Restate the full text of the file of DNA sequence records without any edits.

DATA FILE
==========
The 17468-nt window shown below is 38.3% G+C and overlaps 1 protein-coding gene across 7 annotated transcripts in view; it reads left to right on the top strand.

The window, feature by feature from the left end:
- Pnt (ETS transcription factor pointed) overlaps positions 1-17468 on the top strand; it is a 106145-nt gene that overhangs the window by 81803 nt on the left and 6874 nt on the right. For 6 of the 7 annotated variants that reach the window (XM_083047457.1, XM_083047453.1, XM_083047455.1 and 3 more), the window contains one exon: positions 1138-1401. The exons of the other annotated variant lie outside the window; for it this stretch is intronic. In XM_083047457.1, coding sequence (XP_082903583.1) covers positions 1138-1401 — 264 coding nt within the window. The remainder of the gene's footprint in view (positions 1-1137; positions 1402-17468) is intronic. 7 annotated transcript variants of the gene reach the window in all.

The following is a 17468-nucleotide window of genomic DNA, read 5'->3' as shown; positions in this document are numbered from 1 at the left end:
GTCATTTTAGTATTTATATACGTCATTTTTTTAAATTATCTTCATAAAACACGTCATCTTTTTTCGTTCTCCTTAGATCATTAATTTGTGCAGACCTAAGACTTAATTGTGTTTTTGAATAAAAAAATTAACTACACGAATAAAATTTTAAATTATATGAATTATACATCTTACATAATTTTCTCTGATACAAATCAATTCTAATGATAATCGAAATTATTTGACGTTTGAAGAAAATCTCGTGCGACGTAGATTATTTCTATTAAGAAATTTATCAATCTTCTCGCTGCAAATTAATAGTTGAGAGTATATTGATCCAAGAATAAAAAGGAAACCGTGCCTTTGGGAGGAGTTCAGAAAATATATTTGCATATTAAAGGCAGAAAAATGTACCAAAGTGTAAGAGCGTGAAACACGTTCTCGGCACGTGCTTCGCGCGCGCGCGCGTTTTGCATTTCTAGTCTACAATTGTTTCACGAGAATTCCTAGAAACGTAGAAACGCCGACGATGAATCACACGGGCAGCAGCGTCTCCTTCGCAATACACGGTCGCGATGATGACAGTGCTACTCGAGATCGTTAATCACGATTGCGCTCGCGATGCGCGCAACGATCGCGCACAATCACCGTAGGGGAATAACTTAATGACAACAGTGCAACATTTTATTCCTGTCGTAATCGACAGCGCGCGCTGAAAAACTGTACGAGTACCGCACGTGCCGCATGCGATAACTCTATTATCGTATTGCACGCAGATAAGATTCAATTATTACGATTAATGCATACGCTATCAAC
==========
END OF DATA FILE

The 17468-nt window shown below is 38.3% G+C and overlaps 1 protein-coding gene across 7 annotated transcripts in view; it reads left to right on the top strand.

The window, feature by feature from the left end:
- Pnt (ETS transcription factor pointed) overlaps positions 1-17468 on the top strand; it is a 106145-nt gene that overhangs the window by 81803 nt on the left and 6874 nt on the right. For 6 of the 7 annotated variants that reach the window (XM_083047457.1, XM_083047453.1, XM_083047455.1 and 3 more), the window contains one exon: positions 1138-1401. The exons of the other annotated variant lie outside the window; for it this stretch is intronic. In XM_083047457.1, coding sequence (XP_082903583.1) covers positions 1138-1401 — 264 coding nt within the window. The remainder of the gene's footprint in view (positions 1-1137; positions 1402-17468) is intronic. 7 annotated transcript variants of the gene reach the window in all.

The following is a 17468-nucleotide window of genomic DNA, read 5'->3' as shown; positions in this document are numbered from 1 at the left end:
GTCATTTTAGTATTTATATACGTCATTTTTTTAAATTATCTTCATAAAACACGTCATCTTTTTTCGTTCTCCTTAGATCATTAATTTGTGCAGACCTAAGACTTAATTGTGTTTTTGAATAAAAAAATTAACTACACGAATAAAATTTTAAATTATATGAATTATACATCTTACATAATTTTCTCTGATACAAATCAATTCTAATGATAATCGAAATTATTTGACGTTTGAAGAAAATCTCGTGCGACGTAGATTATTTCTATTAAGAAATTTATCAATCTTCTCGCTGCAAATTAATAGTTGAGAGTATATTGATCCAAGAATAAAAAGGAAACCGTGCCTTTGGGAGGAGTTCAGAAAATATATTTGCATATTAAAGGCAGAAAAATGTACCAAAGTGTAAGAGCGTGAAACACGTTCTCGGCACGTGCTTCGCGCGCGCGCGCGTTTTGCATTTCTAGTCTACAATTGTTTCACGAGAATTCCTAGAAACGTAGAAACGCCGACGATGAATCACACGGGCAGCAGCGTCTCCTTCGCAATACACGGTCGCGATGATGACAGTGCTACTCGAGATCGTTAATCACGATTGCGCTCGCGATGCGCGCAACGATCGCGCACAATCACCGTAGGGGAATAACTTAATGACAACAGTGCAACATTTTATTCCTGTCGTAATCGACAGCGCGCGCTGAAAAACTGTACGAGTACCGCACGTGCCGCATGCGATAACTCTATTATCGTATTGCACGCAGATAAGATTCAATTATTACGATTAATGCATACGCTATCAAC